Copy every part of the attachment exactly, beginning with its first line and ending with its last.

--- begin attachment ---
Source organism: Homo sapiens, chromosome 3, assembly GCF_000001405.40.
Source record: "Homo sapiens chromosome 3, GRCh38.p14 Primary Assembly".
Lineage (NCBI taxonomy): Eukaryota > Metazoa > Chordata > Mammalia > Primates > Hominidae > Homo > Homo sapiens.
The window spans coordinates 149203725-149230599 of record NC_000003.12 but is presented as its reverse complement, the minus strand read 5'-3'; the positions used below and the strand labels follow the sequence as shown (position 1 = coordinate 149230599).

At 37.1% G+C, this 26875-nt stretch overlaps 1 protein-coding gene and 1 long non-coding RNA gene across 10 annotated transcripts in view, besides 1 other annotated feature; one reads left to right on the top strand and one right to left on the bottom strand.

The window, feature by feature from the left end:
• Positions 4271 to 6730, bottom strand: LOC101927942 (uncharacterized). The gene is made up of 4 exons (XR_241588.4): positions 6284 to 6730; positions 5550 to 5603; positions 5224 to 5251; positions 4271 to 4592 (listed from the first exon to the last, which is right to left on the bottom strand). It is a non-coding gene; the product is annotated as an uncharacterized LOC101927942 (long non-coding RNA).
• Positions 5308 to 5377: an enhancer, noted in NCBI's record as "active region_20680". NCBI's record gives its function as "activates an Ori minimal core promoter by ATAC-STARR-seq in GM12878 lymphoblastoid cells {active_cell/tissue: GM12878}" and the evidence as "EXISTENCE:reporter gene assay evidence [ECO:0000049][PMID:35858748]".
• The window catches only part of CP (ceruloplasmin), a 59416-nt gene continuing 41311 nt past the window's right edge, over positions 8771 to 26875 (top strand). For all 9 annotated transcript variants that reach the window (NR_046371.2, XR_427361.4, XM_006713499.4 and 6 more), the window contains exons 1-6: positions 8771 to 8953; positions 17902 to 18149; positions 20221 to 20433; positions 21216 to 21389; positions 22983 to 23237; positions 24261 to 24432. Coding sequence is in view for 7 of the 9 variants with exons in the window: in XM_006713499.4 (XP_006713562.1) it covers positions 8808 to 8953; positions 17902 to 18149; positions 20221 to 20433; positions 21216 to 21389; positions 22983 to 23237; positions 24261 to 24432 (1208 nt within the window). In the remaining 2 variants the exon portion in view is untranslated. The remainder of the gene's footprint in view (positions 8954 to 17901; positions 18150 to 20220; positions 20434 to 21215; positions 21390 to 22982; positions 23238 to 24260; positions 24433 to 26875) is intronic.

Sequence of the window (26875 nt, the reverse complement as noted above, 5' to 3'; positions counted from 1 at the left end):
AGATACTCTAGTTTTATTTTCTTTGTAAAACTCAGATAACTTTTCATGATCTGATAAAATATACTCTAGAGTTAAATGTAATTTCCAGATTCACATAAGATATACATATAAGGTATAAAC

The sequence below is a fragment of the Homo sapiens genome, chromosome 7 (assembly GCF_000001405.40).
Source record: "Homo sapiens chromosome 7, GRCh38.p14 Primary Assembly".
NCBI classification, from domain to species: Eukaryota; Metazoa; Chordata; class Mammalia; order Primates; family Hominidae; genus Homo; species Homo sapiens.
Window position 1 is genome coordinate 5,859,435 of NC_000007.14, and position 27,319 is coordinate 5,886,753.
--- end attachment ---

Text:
Source organism: Homo sapiens, chromosome 3, assembly GCF_000001405.40.
Source record: "Homo sapiens chromosome 3, GRCh38.p14 Primary Assembly".
Lineage (NCBI taxonomy): Eukaryota > Metazoa > Chordata > Mammalia > Primates > Hominidae > Homo > Homo sapiens.
The window spans coordinates 149203725-149230599 of record NC_000003.12 but is presented as its reverse complement, the minus strand read 5'-3'; the positions used below and the strand labels follow the sequence as shown (position 1 = coordinate 149230599).

At 37.1% G+C, this 26875-nt stretch overlaps 1 protein-coding gene and 1 long non-coding RNA gene across 10 annotated transcripts in view, besides 1 other annotated feature; one reads left to right on the top strand and one right to left on the bottom strand.

The window, feature by feature from the left end:
• Positions 4271 to 6730, bottom strand: LOC101927942 (uncharacterized). The gene is made up of 4 exons (XR_241588.4): positions 6284 to 6730; positions 5550 to 5603; positions 5224 to 5251; positions 4271 to 4592 (listed from the first exon to the last, which is right to left on the bottom strand). It is a non-coding gene; the product is annotated as an uncharacterized LOC101927942 (long non-coding RNA).
• Positions 5308 to 5377: an enhancer, noted in NCBI's record as "active region_20680". NCBI's record gives its function as "activates an Ori minimal core promoter by ATAC-STARR-seq in GM12878 lymphoblastoid cells {active_cell/tissue: GM12878}" and the evidence as "EXISTENCE:reporter gene assay evidence [ECO:0000049][PMID:35858748]".
• The window catches only part of CP (ceruloplasmin), a 59416-nt gene continuing 41311 nt past the window's right edge, over positions 8771 to 26875 (top strand). For all 9 annotated transcript variants that reach the window (NR_046371.2, XR_427361.4, XM_006713499.4 and 6 more), the window contains exons 1-6: positions 8771 to 8953; positions 17902 to 18149; positions 20221 to 20433; positions 21216 to 21389; positions 22983 to 23237; positions 24261 to 24432. Coding sequence is in view for 7 of the 9 variants with exons in the window: in XM_006713499.4 (XP_006713562.1) it covers positions 8808 to 8953; positions 17902 to 18149; positions 20221 to 20433; positions 21216 to 21389; positions 22983 to 23237; positions 24261 to 24432 (1208 nt within the window). In the remaining 2 variants the exon portion in view is untranslated. The remainder of the gene's footprint in view (positions 8954 to 17901; positions 18150 to 20220; positions 20434 to 21215; positions 21390 to 22982; positions 23238 to 24260; positions 24433 to 26875) is intronic.

Sequence of the window (26875 nt, the reverse complement as noted above, 5' to 3'; positions counted from 1 at the left end):
AGATACTCTAGTTTTATTTTCTTTGTAAAACTCAGATAACTTTTCATGATCTGATAAAATATACTCTAGAGTTAAATGTAATTTCCAGATTCACATAAGATATACATATAAGGTATAAAC

The sequence below is a fragment of the Homo sapiens genome, chromosome 7 (assembly GCF_000001405.40).
Source record: "Homo sapiens chromosome 7, GRCh38.p14 Primary Assembly".
NCBI classification, from domain to species: Eukaryota; Metazoa; Chordata; class Mammalia; order Primates; family Hominidae; genus Homo; species Homo sapiens.
Window position 1 is genome coordinate 5,859,435 of NC_000007.14, and position 27,319 is coordinate 5,886,753.